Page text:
Do you have any articles I can read about normalizations with South Korea? I know China already began normalizations with Japan more than two decades ago, but I never heard anything about Korea until the chinese economy opened up of course. But in 92, I never heard of it.
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Old 12-05-2012, 03:56 PM
 
6,227 posts, read 6,379,313 times
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Quote:
Originally Posted by ejay1 View Post
korea has surpassed japan in media influence in asia

and china is about to overtake everyone in asia now they have their cash cow in africa
I have not really seen evidence of this. I dont really think any asian country can outpace another because of the language barrier.
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Old 12-05-2012, 04:00 PM
 
208 posts, read 222,763 times
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Quote:
Originally Posted by pgm123 View Post
If that was Korea's biggest party, it just shows how little political organization there actually was in the nascent Korean Empire. It's hardly accurate to say most Koreans wanted to be annexed. Even after the annexation, the educational "reforms" were completely unwanted. Japan took Korea in military expansion. Anything short of saying that is historical revisionism.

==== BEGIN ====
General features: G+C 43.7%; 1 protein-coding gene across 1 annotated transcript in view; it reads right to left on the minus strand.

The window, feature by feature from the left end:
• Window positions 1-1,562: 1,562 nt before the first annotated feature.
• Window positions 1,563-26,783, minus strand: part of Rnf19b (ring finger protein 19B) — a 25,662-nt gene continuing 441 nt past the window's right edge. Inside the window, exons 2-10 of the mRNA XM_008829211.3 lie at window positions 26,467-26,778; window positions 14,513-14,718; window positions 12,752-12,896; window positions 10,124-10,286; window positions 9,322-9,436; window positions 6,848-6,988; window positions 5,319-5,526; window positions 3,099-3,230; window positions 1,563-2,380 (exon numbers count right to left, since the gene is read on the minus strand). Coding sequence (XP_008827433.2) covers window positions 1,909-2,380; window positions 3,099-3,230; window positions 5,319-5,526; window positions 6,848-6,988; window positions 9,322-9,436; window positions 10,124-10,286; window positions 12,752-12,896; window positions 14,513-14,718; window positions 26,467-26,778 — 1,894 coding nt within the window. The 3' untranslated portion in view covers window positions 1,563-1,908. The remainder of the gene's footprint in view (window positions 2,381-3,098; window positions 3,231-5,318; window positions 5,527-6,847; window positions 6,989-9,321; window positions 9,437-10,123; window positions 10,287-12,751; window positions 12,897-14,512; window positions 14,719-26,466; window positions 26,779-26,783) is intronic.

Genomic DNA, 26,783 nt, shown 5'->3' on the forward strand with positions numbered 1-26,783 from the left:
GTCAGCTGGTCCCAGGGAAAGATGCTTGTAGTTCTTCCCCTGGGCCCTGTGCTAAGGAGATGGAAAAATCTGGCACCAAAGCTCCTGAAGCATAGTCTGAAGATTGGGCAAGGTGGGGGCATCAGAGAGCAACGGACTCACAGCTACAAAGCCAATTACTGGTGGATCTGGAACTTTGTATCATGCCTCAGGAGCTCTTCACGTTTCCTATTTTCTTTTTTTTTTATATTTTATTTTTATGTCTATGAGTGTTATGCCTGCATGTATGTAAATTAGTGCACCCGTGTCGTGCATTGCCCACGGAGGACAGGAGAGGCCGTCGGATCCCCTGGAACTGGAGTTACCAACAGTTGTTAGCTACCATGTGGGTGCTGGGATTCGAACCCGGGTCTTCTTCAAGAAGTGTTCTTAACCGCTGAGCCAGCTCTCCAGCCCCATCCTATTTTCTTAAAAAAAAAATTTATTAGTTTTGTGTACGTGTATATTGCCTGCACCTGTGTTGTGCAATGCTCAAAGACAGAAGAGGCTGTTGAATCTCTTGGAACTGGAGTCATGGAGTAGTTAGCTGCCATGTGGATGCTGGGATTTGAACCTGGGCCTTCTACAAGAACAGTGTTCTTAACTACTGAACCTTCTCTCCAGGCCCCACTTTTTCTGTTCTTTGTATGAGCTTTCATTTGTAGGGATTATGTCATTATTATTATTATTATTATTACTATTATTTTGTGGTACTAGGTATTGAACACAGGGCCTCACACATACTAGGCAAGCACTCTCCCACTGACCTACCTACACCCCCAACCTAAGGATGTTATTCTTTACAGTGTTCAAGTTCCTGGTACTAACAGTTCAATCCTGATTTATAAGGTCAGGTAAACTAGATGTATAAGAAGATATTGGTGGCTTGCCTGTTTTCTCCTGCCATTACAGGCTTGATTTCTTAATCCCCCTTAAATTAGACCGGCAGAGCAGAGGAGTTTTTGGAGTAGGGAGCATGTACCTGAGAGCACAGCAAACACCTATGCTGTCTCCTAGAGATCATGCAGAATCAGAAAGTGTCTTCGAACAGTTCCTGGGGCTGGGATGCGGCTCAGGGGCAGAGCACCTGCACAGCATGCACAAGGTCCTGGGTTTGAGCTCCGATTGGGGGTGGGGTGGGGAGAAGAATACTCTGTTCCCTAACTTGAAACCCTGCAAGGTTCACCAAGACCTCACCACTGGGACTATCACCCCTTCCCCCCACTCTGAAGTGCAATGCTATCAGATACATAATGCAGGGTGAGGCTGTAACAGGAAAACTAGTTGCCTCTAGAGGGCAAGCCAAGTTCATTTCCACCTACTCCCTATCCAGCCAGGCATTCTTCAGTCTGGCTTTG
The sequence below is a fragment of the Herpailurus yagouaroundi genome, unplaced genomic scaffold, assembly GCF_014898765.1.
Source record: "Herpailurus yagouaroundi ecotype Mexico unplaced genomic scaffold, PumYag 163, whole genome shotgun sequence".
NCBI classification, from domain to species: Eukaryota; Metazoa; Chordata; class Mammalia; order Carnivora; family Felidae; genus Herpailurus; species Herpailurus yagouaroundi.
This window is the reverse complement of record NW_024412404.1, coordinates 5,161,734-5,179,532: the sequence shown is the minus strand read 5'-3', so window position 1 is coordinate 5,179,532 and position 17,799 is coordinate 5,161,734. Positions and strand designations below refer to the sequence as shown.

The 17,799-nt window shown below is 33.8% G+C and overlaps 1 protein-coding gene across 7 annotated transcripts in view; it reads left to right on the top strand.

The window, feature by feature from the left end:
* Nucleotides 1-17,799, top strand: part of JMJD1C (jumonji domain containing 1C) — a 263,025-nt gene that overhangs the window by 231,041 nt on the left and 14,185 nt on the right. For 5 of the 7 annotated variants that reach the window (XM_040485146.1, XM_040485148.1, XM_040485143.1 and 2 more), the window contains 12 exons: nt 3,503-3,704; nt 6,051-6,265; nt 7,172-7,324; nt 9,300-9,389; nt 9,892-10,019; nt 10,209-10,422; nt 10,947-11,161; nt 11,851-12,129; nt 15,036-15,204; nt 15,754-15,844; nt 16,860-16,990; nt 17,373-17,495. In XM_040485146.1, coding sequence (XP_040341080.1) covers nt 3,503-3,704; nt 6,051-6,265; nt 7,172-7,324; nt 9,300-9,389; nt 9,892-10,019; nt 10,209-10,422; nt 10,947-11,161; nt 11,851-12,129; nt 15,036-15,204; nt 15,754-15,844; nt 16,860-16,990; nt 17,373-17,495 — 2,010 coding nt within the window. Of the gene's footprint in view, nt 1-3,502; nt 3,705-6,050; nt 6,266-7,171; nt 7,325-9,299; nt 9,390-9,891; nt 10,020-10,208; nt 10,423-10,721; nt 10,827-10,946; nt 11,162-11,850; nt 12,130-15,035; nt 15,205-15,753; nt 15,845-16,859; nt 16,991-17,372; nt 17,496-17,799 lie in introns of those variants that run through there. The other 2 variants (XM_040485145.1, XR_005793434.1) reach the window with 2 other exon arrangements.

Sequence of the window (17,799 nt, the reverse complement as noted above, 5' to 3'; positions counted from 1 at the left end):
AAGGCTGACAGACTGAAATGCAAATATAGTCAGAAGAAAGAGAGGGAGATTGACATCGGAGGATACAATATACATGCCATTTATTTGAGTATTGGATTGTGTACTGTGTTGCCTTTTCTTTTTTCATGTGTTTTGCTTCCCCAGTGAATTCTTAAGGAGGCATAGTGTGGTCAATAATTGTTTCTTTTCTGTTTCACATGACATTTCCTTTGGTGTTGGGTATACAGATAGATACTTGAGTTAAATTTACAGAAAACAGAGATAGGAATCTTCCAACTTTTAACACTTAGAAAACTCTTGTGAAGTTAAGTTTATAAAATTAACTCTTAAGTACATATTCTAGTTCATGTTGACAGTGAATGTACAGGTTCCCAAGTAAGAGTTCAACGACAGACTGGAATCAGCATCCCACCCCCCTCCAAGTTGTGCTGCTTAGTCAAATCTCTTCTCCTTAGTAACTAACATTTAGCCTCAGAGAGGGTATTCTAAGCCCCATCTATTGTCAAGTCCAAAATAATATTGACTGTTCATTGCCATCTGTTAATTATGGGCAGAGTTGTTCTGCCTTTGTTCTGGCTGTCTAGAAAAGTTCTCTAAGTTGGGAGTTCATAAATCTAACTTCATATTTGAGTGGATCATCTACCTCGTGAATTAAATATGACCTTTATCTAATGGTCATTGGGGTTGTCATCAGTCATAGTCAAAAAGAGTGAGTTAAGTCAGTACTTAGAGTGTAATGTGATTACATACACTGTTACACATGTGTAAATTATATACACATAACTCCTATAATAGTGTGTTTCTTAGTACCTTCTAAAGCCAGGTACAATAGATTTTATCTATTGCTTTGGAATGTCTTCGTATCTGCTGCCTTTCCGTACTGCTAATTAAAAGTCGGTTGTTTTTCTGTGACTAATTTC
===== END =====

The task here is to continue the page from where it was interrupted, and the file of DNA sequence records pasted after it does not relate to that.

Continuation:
Can you even proveide the evidence that most Koreans didn't want to be annexed? The Korean peninsula was a colony/vassal state of Han/Tang/Mongolian/Ming/Manchurian-dominated China for most of its existence, and it could not become a independent state in the first place without Japan's effort. That's historical fact. There was no "Independence war" in Korean history. You can claim that Korea wasnt as bad as it was all you want to - it is you who is arguing against the historical fact that Korea was so weak that it could not fend off even the casual intrusions of the Chinese, Japanese and Russians.

Quote:
Korean was banned in schools (I believe it became an elective). It wasn't banned in public. But even that was an overreach that made Japan even less popular.